Not only has Architectural Digest honored Ingrao for his design and architectural skills, it also devoted an eight-page spread to his Denis Bay home in its 2014 issue – the same Denis Bay home that created an eyesore on the North Shore. But what riles me up the most is some of the verbiage used in the article. Take the headline for example:
“Making the most of a lush hillside spot, the duo carve out an exhilarating retreat overlooking the azure sea.”
Carve out. Yes, they certainly did carve out something over there in Denis Bay – they carved out a chunk of the National Park.
Let’s move on to the first sentence: “Americans are accustomed to taking liberties, especially when it comes to architecture.”
Ingrao certainly took some liberties when building his property. He built on other people’s land, created a landslide and carved a huge chunk out of the hillside.
But Ingrao’s quote near the end of the article is the pièce de résistance: “This house is elemental. It feels like it’s growing out of the park.”
People often ask me what makes St. John so special. Sometimes it’s hard to put into words just how special this place is. For me, it’s a combination of the people and the sheer beauty of the island. Yesterday, however, the inner beauty and actions of several island residents overtook the island’s charm in a big way. Here’s what happened:
I received an email around 1:30 p.m. yesterday from a woman named Shannon. Shannon has lived in the Virgin Islands for more than 20 years. After a brief time off island, Shannon recently returned to St. John. (That in itself makes us happy.)
Here’s what she wrote:
“We were out at Cinnamon on Saturday and noticed (along with some other concerned folk) that a donkey was limping really bad and then retreated to the trees behind the sailboats there by the beach rentals and just laid down for most of the afternoon. Apparently these tourists had noticed this some days prior and called the National Park Ranger who then came in that afternoon to look at the donkey. The tourists told us that he had planned to have ‘someone’ from St. Thomas come on Monday to sedate him and take a look, it appeared to him that the donkey simply had something stuck in his hoof.”
Shannon continued, “Well, we went to Cinnamon again yesterday and much to our dismay the poor donkey was still laying in the trees behind the sailboats. Another donkey has taken up residence to soothe him or her. It’s so sad.”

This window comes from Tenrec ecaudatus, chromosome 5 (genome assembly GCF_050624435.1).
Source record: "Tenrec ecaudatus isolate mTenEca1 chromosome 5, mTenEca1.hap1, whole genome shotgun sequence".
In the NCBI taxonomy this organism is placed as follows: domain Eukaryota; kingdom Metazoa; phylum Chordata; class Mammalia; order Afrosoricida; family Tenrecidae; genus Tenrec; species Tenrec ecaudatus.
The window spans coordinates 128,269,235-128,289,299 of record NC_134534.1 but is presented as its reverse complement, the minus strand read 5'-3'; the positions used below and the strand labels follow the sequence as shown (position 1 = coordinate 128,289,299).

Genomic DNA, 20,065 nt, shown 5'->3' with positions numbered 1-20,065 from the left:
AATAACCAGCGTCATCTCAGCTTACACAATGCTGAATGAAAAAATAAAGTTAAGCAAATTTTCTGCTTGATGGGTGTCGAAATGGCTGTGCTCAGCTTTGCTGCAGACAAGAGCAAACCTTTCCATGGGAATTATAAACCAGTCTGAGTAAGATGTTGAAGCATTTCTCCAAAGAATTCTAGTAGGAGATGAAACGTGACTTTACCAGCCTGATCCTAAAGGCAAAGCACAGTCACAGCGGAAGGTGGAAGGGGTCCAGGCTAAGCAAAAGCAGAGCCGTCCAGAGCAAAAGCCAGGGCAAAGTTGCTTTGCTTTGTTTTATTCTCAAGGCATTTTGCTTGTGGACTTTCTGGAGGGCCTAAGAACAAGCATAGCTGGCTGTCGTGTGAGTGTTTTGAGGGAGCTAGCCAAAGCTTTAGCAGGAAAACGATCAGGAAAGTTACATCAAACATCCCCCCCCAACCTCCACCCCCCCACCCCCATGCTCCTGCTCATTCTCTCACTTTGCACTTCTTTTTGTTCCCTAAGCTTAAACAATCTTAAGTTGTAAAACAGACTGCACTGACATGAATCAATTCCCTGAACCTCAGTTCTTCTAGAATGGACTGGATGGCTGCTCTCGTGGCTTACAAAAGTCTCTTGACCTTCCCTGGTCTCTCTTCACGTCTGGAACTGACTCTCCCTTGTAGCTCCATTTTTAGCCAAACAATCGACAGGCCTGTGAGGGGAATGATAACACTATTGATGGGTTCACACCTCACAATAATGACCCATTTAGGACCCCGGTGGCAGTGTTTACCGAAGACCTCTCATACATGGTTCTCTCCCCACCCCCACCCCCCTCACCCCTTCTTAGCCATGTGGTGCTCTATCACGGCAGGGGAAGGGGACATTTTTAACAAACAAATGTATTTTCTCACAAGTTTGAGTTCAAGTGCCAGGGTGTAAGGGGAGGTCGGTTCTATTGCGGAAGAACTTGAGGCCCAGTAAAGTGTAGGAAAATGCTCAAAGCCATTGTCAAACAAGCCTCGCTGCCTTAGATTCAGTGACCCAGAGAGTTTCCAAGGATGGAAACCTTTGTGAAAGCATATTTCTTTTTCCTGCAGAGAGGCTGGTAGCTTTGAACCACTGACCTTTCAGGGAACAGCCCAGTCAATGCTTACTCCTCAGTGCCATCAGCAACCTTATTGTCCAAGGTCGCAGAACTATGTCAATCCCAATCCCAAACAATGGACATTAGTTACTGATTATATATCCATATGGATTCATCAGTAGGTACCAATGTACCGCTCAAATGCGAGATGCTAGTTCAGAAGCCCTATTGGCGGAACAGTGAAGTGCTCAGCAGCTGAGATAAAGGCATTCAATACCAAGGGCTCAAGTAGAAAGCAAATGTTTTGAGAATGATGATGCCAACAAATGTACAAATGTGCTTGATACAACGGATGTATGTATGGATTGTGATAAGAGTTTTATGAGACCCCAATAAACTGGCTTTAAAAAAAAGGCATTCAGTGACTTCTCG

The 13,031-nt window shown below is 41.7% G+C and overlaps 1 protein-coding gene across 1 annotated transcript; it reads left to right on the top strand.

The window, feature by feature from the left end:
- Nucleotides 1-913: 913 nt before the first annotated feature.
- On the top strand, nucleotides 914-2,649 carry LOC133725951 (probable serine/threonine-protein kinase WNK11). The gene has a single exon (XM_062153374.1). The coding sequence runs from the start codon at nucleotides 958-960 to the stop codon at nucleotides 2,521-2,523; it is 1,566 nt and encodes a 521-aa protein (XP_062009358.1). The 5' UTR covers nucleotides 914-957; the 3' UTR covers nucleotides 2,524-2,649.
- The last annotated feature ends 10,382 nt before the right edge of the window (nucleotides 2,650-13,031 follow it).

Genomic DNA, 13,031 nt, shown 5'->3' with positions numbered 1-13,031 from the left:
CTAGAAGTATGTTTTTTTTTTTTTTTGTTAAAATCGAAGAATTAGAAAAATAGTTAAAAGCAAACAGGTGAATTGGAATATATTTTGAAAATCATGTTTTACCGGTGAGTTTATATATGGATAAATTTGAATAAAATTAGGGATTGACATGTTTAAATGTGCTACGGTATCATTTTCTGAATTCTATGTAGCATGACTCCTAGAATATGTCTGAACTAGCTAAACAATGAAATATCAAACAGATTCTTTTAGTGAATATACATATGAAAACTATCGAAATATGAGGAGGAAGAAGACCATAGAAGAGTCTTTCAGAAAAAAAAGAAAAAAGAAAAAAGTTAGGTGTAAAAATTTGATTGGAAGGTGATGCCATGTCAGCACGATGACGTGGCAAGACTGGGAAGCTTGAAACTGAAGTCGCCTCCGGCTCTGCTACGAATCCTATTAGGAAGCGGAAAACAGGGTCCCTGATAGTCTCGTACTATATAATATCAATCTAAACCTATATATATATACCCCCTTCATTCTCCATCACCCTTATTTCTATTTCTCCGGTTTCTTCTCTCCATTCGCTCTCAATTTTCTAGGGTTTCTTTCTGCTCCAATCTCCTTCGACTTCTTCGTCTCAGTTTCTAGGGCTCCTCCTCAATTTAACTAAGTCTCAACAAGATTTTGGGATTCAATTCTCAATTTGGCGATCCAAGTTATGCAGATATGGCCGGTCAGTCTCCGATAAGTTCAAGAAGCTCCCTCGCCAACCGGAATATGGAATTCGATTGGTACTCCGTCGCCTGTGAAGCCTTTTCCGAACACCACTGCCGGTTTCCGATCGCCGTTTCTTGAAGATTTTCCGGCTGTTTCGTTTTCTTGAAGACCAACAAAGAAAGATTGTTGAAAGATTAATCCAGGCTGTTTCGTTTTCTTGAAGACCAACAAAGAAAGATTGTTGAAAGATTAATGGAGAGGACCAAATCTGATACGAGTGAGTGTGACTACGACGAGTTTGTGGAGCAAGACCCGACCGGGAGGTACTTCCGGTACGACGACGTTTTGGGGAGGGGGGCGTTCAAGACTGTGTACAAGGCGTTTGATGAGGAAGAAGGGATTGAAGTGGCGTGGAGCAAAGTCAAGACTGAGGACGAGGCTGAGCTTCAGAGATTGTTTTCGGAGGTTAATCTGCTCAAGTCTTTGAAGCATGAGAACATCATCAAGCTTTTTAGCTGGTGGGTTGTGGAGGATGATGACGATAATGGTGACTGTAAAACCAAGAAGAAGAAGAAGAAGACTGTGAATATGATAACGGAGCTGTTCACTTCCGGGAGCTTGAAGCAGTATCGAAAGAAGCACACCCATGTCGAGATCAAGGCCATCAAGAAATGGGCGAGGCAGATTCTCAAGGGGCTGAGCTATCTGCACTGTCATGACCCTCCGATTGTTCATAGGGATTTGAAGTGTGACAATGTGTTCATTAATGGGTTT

Shannon then mentioned how she notified the National Park Service and asked if we could help. Naturally we said we would.
We first reached out to Thomas Kelly, the Natural Resources Manager at the National Park Service. Within an hour, we heard back from Thomas who confirmed that the NPS was aware of the donkey’s injury. He stated that they had hoped the injury would have taken care of itself as these types of injuries typically do. Thomas thanked us for reaching out to him, and we knew that NPS would follow up.
In the meantime, we contacted Leslie McKibben. Leslie is the newest board member of the Animal Care Center. I explained the issue to Leslie and asked her to reach out to fellow board member Oriel Smith. Oriel works at Caneel Bay Resort and takes care of the property’s many animals, including a number of donkeys.
As luck would have it, the ACC was having a board meeting last night. About an hour later, Leslie informed me that the donkey “will be taken care of.” I was ecstatic.
Leslie spoke with Oriel who stated the donkey’s name was Scotty. Scotty the donkey used to live over at Caneel, according to Oriel, before moving over to Cinnamon. Fortunately Oriel knows this particular donkey well and is planning on checking in on him today, Thursday. Oriel also plans to contact a local vet to assist in treatment, Leslie said.
So in a matter of hours, several people worked together to help an injured donkey. Acts of kindness like this don’t happen everywhere. But they happen on St. John and they happen often. It doesn’t matter if it is a person in need or an animal in need, you can guarantee that the people of St. John will work together to help. And that, my friends, is what makes this place so special.
Update: Thursday at 1:15 p.m.